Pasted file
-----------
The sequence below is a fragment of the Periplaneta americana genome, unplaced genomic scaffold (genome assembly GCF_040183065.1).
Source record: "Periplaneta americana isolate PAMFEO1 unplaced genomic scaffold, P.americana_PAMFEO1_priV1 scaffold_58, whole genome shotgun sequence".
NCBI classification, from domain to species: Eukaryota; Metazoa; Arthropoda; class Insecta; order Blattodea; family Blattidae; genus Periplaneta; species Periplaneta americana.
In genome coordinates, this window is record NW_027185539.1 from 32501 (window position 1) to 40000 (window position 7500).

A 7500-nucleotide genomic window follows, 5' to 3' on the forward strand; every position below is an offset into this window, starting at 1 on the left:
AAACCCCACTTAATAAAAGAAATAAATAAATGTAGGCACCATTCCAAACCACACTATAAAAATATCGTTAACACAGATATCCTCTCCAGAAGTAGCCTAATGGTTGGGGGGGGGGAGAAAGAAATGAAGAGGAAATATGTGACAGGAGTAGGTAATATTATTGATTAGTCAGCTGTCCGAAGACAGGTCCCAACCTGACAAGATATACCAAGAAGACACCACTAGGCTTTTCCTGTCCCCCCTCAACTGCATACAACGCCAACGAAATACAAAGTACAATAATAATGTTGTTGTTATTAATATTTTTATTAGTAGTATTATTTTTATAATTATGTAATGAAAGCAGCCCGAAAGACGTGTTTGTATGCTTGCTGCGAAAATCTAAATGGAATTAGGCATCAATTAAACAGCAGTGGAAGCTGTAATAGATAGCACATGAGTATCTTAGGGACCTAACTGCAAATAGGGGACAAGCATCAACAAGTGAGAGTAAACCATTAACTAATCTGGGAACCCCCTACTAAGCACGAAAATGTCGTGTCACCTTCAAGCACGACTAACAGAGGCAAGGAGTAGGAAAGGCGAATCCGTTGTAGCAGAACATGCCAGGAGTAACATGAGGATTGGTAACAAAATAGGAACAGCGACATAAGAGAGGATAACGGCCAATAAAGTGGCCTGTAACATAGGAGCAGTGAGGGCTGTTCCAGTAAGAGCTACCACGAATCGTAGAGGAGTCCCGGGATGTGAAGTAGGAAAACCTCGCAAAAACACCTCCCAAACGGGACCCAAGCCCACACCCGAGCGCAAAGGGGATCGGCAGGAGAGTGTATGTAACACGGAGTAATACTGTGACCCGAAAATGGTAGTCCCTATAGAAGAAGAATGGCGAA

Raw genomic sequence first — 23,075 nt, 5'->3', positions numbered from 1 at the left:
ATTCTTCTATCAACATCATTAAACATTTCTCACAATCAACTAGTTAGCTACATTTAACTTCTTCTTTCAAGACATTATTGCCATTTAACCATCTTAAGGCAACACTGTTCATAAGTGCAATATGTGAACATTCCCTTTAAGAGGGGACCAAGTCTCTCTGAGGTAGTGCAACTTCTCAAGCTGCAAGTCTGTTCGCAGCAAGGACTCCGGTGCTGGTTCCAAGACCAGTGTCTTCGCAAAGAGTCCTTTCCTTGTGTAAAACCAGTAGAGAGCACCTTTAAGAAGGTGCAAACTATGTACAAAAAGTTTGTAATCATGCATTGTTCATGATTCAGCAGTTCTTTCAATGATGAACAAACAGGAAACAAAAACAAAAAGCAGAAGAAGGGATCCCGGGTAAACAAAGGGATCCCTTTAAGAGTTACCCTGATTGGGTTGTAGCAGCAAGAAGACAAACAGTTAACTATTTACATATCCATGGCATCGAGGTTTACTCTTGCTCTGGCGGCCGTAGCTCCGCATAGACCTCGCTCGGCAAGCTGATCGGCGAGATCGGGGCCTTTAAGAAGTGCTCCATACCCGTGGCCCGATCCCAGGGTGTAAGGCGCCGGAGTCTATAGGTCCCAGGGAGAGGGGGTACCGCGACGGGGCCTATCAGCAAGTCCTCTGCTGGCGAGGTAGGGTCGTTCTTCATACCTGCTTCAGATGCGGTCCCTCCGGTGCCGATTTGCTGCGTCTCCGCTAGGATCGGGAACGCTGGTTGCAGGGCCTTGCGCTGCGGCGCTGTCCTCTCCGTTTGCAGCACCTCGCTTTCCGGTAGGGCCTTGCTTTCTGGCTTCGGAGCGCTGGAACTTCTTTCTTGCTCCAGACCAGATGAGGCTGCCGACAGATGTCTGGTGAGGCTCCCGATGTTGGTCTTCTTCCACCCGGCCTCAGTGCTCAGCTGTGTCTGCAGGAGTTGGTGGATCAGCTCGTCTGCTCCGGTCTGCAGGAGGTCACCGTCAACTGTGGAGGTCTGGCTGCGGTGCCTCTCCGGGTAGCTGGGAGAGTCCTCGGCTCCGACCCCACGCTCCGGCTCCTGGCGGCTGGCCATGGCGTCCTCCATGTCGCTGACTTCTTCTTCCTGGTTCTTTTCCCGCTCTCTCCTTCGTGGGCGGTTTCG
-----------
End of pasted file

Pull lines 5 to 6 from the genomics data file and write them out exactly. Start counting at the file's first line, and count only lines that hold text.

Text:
A 7500-nucleotide genomic window follows, 5' to 3' on the forward strand; every position below is an offset into this window, starting at 1 on the left:
AAACCCCACTTAATAAAAGAAATAAATAAATGTAGGCACCATTCCAAACCACACTATAAAAATATCGTTAACACAGATATCCTCTCCAGAAGTAGCCTAATGGTTGGGGGGGGGGAGAAAGAAATGAAGAGGAAATATGTGACAGGAGTAGGTAATATTATTGATTAGTCAGCTGTCCGAAGACAGGTCCCAACCTGACAAGATATACCAAGAAGACACCACTAGGCTTTTCCTGTCCCCCCTCAACTGCATACAACGCCAACGAAATACAAAGTACAATAATAATGTTGTTGTTATTAATATTTTTATTAGTAGTATTATTTTTATAATTATGTAATGAAAGCAGCCCGAAAGACGTGTTTGTATGCTTGCTGCGAAAATCTAAATGGAATTAGGCATCAATTAAACAGCAGTGGAAGCTGTAATAGATAGCACATGAGTATCTTAGGGACCTAACTGCAAATAGGGGACAAGCATCAACAAGTGAGAGTAAACCATTAACTAATCTGGGAACCCCCTACTAAGCACGAAAATGTCGTGTCACCTTCAAGCACGACTAACAGAGGCAAGGAGTAGGAAAGGCGAATCCGTTGTAGCAGAACATGCCAGGAGTAACATGAGGATTGGTAACAAAATAGGAACAGCGACATAAGAGAGGATAACGGCCAATAAAGTGGCCTGTAACATAGGAGCAGTGAGGGCTGTTCCAGTAAGAGCTACCACGAATCGTAGAGGAGTCCCGGGATGTGAAGTAGGAAAACCTCGCAAAAACACCTCCCAAACGGGACCCAAGCCCACACCCGAGCGCAAAGGGGATCGGCAGGAGAGTGTATGTAACACGGAGTAATACTGTGACCCGAAAATGGTAGTCCCTATAGAAGAAGAATGGCGAA